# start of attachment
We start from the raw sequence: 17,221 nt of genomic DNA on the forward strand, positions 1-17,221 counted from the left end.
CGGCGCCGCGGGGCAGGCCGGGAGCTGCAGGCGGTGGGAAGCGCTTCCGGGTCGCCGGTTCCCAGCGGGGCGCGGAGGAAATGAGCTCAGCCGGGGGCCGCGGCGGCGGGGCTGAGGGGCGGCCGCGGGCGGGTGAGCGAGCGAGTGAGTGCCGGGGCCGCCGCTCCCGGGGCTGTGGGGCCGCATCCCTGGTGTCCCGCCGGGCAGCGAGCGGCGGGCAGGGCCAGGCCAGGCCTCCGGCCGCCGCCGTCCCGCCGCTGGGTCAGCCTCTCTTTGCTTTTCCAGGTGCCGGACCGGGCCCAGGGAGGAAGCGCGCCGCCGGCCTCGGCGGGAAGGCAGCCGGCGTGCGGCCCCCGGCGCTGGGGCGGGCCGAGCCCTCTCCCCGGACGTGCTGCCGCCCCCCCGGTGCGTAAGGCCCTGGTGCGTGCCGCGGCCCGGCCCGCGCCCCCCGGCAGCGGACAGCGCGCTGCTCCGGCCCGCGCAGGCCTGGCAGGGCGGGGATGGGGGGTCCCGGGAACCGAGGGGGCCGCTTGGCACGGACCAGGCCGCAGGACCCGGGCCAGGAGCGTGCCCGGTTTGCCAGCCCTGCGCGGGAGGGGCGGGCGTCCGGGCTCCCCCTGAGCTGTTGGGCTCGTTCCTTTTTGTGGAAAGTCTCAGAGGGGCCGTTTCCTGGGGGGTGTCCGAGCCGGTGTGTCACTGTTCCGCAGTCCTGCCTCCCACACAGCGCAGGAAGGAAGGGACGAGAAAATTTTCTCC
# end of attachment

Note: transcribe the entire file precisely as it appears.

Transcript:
We start from the raw sequence: 17,221 nt of genomic DNA on the forward strand, positions 1-17,221 counted from the left end.
CGGCGCCGCGGGGCAGGCCGGGAGCTGCAGGCGGTGGGAAGCGCTTCCGGGTCGCCGGTTCCCAGCGGGGCGCGGAGGAAATGAGCTCAGCCGGGGGCCGCGGCGGCGGGGCTGAGGGGCGGCCGCGGGCGGGTGAGCGAGCGAGTGAGTGCCGGGGCCGCCGCTCCCGGGGCTGTGGGGCCGCATCCCTGGTGTCCCGCCGGGCAGCGAGCGGCGGGCAGGGCCAGGCCAGGCCTCCGGCCGCCGCCGTCCCGCCGCTGGGTCAGCCTCTCTTTGCTTTTCCAGGTGCCGGACCGGGCCCAGGGAGGAAGCGCGCCGCCGGCCTCGGCGGGAAGGCAGCCGGCGTGCGGCCCCCGGCGCTGGGGCGGGCCGAGCCCTCTCCCCGGACGTGCTGCCGCCCCCCCGGTGCGTAAGGCCCTGGTGCGTGCCGCGGCCCGGCCCGCGCCCCCCGGCAGCGGACAGCGCGCTGCTCCGGCCCGCGCAGGCCTGGCAGGGCGGGGATGGGGGGTCCCGGGAACCGAGGGGGCCGCTTGGCACGGACCAGGCCGCAGGACCCGGGCCAGGAGCGTGCCCGGTTTGCCAGCCCTGCGCGGGAGGGGCGGGCGTCCGGGCTCCCCCTGAGCTGTTGGGCTCGTTCCTTTTTGTGGAAAGTCTCAGAGGGGCCGTTTCCTGGGGGGTGTCCGAGCCGGTGTGTCACTGTTCCGCAGTCCTGCCTCCCACACAGCGCAGGAAGGAAGGGACGAGAAAATTTTCTCC